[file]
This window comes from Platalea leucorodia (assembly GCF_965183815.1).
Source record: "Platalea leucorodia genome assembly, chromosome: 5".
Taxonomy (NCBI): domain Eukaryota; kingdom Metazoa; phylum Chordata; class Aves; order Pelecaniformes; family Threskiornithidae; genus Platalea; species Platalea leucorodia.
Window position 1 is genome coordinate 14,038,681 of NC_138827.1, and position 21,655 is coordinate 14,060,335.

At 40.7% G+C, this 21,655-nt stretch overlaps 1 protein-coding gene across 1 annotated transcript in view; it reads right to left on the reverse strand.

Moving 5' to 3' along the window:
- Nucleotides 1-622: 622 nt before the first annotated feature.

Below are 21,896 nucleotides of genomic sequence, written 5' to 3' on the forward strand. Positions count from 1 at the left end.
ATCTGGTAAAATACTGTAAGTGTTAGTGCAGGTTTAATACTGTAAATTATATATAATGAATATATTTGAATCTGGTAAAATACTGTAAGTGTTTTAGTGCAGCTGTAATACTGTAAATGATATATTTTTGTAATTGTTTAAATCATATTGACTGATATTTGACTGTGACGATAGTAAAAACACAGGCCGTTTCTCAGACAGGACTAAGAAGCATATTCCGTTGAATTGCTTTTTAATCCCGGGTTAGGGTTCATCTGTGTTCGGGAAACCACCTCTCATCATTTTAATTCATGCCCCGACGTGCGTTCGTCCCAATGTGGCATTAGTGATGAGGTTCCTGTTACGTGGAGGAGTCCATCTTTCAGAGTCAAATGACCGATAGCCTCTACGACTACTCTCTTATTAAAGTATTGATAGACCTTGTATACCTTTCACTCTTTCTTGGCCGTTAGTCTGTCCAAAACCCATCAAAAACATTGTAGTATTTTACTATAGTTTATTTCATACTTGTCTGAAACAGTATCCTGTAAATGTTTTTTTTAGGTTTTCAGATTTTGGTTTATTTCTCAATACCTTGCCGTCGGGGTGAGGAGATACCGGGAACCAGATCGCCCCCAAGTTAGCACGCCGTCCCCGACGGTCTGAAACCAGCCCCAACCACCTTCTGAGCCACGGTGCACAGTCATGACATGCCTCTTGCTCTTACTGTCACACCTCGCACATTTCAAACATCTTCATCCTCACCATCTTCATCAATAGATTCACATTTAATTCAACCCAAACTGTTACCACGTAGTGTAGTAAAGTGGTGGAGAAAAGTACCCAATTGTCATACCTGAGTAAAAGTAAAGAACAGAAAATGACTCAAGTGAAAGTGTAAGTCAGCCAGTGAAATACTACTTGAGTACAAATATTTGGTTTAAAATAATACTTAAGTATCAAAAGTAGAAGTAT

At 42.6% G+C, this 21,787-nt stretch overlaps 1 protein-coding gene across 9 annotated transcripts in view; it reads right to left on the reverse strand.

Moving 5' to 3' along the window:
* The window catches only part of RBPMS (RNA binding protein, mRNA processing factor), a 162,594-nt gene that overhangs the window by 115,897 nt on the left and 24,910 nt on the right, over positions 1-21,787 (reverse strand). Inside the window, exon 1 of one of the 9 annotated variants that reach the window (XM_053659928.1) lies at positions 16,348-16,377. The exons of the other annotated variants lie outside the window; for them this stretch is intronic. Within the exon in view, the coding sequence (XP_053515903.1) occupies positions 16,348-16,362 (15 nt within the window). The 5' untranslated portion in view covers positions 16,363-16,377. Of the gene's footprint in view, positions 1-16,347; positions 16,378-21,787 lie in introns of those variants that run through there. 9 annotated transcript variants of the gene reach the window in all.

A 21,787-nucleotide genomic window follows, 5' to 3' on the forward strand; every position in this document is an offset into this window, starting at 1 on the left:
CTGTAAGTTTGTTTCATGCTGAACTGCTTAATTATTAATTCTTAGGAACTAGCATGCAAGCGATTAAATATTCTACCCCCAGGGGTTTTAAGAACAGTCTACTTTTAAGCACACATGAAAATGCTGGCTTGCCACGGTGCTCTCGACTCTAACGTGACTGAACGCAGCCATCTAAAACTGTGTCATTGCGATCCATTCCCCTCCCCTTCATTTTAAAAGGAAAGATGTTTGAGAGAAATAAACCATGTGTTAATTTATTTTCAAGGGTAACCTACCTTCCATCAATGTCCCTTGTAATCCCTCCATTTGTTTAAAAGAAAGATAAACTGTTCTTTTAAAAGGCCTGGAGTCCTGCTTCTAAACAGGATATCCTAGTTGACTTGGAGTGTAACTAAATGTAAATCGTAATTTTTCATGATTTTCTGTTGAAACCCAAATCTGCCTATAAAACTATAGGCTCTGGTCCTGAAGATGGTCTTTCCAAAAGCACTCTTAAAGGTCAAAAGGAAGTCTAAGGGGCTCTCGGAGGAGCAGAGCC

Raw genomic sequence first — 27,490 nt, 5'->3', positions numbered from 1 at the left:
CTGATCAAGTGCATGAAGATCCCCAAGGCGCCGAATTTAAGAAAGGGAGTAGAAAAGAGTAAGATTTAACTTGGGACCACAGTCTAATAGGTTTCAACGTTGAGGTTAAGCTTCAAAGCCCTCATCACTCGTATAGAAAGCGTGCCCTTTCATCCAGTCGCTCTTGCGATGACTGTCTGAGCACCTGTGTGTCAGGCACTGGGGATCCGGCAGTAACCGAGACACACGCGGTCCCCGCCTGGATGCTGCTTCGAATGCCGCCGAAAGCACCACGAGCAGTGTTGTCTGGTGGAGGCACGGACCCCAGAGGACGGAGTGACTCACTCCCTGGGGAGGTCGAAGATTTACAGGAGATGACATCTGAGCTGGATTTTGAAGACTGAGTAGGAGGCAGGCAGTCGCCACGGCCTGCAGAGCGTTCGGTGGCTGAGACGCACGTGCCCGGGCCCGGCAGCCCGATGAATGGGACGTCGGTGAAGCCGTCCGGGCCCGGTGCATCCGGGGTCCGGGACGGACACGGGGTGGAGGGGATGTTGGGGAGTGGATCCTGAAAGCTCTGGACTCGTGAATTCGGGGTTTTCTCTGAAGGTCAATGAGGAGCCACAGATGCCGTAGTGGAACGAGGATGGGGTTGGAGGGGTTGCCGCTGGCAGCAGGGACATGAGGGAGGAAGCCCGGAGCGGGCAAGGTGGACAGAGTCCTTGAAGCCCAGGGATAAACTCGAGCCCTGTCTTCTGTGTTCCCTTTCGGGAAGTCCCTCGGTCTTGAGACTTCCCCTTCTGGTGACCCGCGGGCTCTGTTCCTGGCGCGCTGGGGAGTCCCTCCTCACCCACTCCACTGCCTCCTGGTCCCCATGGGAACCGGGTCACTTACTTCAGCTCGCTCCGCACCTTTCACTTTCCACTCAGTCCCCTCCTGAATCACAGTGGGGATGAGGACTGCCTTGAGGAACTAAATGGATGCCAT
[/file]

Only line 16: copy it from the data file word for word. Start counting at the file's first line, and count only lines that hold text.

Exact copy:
CTGATCAAGTGCATGAAGATCCCCAAGGCGCCGAATTTAAGAAAGGGAGTAGAAAAGAGTAAGATTTAACTTGGGACCACAGTCTAATAGGTTTCAACGTTGAGGTTAAGCTTCAAAGCCCTCATCACTCGTATAGAAAGCGTGCCCTTTCATCCAGTCGCTCTTGCGATGACTGTCTGAGCACCTGTGTGTCAGGCACTGGGGATCCGGCAGTAACCGAGACACACGCGGTCCCCGCCTGGATGCTGCTTCGAATGCCGCCGAAAGCACCACGAGCAGTGTTGTCTGGTGGAGGCACGGACCCCAGAGGACGGAGTGACTCACTCCCTGGGGAGGTCGAAGATTTACAGGAGATGACATCTGAGCTGGATTTTGAAGACTGAGTAGGAGGCAGGCAGTCGCCACGGCCTGCAGAGCGTTCGGTGGCTGAGACGCACGTGCCCGGGCCCGGCAGCCCGATGAATGGGACGTCGGTGAAGCCGTCCGGGCCCGGTGCATCCGGGGTCCGGGACGGACACGGGGTGGAGGGGATGTTGGGGAGTGGATCCTGAAAGCTCTGGACTCGTGAATTCGGGGTTTTCTCTGAAGGTCAATGAGGAGCCACAGATGCCGTAGTGGAACGAGGATGGGGTTGGAGGGGTTGCCGCTGGCAGCAGGGACATGAGGGAGGAAGCCCGGAGCGGGCAAGGTGGACAGAGTCCTTGAAGCCCAGGGATAAACTCGAGCCCTGTCTTCTGTGTTCCCTTTCGGGAAGTCCCTCGGTCTTGAGACTTCCCCTTCTGGTGACCCGCGGGCTCTGTTCCTGGCGCGCTGGGGAGTCCCTCCTCACCCACTCCACTGCCTCCTGGTCCCCATGGGAACCGGGTCACTTACTTCAGCTCGCTCCGCACCTTTCACTTTCCACTCAGTCCCCTCCTGAATCACAGTGGGGATGAGGACTGCCTTGAGGAACTAAATGGATGCCAT